Gifs have become very popular in marketing as a way to grab a viewer’s attention. GIFs (Graphics Interchange Format) display a rapid sequence of images that create the illusion of movement. Using a GIF, you can highlight an offer or new product, show a product in action, give an example, and tell a story in a more visually appealing way. It then makes sense to expand its use in email marketing campaigns. Here’s a quick guide to making a simple GIF and how to insert it into an email. Which turned out to be a lot easier than I expected!
How to make a GIF
In the following example, I used Adobe Photoshop. If you don’t have this software, there are online creators that you can use for your creation. The most famous of these is Giphy, which also have a range of ready-made GIFs, if you want to skip the creating step altogether.
To start my animation I imported a series of images that I had already created in Adobe Photoshop. These were each put on their own layer by the program. These will be the individual frames in our animation. I name each layer so it’s easier to keep track of the images. Just double click on a layer name to type in a new one
You want to keep your file size small when creating it so that the loading times in your email aren’t affected too much. Each frame you add adds to the overall size. This example is only 5 frames long and will be less than 1 MB when completed. Preferably keep it under 2.5 MB. You also want to keep your design clean and simple. A GIF can only contain 256 colors.
Once you’ve uploaded all your images, go to Window > Timeline at the top of the Photoshop screen. The animation is created on this timeline. Click the Create frame animation option once it appears.
Now you need to consider the speed of your animation. If you make each frame too fast, the information moves too fast. If it is set too slowly, viewers may lose interest. A drop-down menu on each frame allows you to adjust the length of time it is displayed.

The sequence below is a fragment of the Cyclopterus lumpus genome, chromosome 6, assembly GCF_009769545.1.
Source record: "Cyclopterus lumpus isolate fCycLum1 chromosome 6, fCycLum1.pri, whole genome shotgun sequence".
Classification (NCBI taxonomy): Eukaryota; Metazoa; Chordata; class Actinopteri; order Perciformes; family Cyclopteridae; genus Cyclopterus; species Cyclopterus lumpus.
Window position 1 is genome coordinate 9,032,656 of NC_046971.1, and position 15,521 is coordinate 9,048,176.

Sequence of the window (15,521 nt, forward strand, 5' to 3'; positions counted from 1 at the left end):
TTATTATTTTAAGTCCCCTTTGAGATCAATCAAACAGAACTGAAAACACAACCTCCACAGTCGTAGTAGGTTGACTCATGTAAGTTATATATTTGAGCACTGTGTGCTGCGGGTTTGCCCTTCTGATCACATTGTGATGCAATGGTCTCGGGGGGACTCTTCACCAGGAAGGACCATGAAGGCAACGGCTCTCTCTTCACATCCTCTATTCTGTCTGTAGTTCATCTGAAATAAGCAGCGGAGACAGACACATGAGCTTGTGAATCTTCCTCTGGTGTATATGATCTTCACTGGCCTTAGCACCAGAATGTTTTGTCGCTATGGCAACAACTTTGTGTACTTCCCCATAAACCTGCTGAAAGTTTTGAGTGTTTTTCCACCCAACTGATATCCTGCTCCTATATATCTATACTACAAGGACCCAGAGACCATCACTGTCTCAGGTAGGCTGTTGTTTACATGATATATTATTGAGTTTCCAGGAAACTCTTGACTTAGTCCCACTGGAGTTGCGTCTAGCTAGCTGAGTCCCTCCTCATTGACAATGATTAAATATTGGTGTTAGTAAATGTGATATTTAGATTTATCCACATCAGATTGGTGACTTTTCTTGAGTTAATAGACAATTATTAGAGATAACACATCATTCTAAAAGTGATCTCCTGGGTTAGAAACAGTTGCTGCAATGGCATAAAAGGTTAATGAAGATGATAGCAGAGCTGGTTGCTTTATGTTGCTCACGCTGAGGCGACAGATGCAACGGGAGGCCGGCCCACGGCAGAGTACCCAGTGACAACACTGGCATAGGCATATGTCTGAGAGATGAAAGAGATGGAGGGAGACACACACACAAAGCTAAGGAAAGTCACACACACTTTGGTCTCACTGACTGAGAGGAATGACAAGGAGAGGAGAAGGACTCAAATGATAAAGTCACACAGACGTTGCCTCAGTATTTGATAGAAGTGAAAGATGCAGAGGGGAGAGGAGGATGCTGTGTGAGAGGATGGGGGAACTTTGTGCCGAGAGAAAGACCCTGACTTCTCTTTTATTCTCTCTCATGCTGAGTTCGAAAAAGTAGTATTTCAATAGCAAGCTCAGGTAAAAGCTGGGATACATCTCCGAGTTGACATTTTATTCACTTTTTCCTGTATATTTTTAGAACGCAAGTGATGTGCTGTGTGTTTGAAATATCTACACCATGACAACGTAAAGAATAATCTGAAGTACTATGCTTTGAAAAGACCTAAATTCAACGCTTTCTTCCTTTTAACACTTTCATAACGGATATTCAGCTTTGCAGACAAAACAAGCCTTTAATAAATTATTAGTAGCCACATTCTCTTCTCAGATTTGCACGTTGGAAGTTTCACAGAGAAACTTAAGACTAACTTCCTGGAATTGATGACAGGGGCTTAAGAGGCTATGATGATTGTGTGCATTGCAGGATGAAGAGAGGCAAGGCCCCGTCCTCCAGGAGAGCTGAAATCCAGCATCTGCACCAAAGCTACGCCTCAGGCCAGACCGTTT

And then below the frame display there is an option to set how often you want the animation to loop or go through the frames. I set mine to forever. Click the play button and test your creation!
Once you’re happy with the settings, it’s time to export as a GIF. Go to File>Export>Save for Web (Legacy). An export screen will open with numerous options. I left mine as default and hit Save to export the GIF to my chosen location (which is usually the desktop until I move it somewhere else!)
Add a GIF to an email.
First, a few things to note. GIFs are supported by most email providers. However, despite a recent update, Outlook has not added support for Outlook 2007-2019. It supports Office365. If you make sure you have a great looking first image, it will still look good even if someone can only see a static image.
Adding a GIF to an email is as easy as inserting a normal static image. I made the size smaller when I added mine. Something to keep in mind is that, as with any image, you’ll need to add alt text to help the visually impaired. Just right click on your GIF and select Add Alt Text.
All of the above instructions apply if you want to add a GIF to your email signature or to a Word document for mail merges. Have fun creating and sending GIFs!!